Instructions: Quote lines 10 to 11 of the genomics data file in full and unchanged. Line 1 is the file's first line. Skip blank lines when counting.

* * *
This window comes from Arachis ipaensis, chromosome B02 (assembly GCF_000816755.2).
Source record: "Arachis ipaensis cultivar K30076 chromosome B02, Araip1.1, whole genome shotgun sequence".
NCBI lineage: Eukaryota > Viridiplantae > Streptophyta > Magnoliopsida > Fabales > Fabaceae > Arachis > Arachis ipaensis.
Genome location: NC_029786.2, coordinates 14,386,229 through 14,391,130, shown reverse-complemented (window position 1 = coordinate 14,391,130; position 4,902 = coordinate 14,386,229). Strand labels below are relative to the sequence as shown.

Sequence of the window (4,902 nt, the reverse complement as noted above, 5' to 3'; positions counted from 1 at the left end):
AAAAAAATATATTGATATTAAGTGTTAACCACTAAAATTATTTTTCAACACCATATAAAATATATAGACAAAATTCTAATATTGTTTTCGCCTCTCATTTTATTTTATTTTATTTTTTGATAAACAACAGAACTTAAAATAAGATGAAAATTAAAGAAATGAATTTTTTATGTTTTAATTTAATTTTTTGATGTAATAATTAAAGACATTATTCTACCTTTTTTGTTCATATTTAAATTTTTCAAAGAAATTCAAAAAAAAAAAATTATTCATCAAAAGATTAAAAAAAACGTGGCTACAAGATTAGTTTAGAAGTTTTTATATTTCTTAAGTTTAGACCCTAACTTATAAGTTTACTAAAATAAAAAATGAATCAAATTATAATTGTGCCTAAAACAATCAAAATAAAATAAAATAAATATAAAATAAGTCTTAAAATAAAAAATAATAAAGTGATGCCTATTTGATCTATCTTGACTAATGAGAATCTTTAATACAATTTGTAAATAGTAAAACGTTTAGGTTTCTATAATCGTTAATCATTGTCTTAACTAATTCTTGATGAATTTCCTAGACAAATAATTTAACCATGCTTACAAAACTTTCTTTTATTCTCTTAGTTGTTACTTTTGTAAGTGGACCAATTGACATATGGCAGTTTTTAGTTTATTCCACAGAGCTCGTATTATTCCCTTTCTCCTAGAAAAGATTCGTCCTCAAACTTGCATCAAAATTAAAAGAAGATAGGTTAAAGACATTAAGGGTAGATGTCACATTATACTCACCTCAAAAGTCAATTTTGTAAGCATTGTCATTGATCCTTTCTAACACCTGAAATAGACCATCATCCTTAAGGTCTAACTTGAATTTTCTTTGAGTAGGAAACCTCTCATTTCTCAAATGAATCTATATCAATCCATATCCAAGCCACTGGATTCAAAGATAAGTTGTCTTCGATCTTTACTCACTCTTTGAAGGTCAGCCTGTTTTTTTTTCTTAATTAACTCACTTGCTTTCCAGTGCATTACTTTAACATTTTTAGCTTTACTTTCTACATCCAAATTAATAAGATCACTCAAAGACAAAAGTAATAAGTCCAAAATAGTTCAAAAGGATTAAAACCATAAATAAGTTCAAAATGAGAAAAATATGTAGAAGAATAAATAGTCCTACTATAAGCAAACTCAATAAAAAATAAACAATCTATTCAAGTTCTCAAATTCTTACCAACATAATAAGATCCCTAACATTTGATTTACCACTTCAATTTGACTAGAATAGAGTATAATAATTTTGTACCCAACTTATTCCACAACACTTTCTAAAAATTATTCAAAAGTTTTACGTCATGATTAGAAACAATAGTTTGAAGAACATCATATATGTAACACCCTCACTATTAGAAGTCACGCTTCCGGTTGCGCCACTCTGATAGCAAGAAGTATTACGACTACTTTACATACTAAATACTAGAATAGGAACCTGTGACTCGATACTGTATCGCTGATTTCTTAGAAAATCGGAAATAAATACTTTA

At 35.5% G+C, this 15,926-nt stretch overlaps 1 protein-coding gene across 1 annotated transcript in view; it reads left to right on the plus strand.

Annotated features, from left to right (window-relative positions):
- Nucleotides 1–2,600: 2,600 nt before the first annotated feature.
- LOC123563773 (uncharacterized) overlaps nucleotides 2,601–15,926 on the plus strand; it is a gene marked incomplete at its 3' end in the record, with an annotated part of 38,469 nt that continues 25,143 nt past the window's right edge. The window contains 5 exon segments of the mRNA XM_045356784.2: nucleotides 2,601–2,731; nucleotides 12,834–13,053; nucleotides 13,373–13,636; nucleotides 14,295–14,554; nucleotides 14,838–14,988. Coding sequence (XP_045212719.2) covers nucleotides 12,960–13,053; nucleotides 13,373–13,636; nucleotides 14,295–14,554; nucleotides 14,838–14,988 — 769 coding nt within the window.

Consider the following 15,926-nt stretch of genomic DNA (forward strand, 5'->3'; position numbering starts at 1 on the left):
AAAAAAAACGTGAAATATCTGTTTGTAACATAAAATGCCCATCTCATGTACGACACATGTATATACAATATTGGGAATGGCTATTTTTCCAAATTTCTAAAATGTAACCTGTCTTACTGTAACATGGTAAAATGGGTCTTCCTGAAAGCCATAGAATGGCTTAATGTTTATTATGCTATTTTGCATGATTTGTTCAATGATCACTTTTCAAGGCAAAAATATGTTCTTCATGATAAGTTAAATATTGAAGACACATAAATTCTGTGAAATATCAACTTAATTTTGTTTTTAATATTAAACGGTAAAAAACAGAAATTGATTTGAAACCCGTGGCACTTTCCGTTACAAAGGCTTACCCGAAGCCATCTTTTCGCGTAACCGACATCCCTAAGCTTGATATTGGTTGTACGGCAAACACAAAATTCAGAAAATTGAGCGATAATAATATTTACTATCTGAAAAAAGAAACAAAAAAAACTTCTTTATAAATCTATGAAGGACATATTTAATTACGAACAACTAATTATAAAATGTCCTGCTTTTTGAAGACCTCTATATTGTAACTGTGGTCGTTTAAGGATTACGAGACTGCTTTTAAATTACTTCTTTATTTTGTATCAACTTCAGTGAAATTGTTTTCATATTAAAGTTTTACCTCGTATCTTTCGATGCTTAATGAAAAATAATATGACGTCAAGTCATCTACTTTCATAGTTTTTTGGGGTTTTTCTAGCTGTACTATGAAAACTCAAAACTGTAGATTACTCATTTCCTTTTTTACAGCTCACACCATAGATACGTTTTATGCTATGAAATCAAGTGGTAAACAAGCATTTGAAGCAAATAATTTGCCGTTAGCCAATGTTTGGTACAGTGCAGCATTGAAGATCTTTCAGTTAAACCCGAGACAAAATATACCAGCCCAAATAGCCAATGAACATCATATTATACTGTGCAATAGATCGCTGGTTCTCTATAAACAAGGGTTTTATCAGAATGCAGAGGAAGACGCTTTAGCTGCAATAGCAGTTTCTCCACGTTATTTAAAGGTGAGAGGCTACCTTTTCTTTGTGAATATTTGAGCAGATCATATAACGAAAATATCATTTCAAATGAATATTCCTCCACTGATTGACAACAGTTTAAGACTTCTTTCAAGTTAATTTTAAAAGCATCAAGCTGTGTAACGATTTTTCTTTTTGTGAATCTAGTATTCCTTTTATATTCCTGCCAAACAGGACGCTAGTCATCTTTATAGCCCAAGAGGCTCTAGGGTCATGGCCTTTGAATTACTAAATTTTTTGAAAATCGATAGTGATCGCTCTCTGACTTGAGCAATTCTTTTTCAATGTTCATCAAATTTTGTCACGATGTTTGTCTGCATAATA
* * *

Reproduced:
- LOC123563773 (uncharacterized) overlaps nucleotides 2,601–15,926 on the plus strand; it is a gene marked incomplete at its 3' end in the record, with an annotated part of 38,469 nt that continues 25,143 nt past the window's right edge. The window contains 5 exon segments of the mRNA XM_045356784.2: nucleotides 2,601–2,731; nucleotides 12,834–13,053; nucleotides 13,373–13,636; nucleotides 14,295–14,554; nucleotides 14,838–14,988. Coding sequence (XP_045212719.2) covers nucleotides 12,960–13,053; nucleotides 13,373–13,636; nucleotides 14,295–14,554; nucleotides 14,838–14,988 — 769 coding nt within the window.

Consider the following 15,926-nt stretch of genomic DNA (forward strand, 5'->3'; position numbering starts at 1 on the left):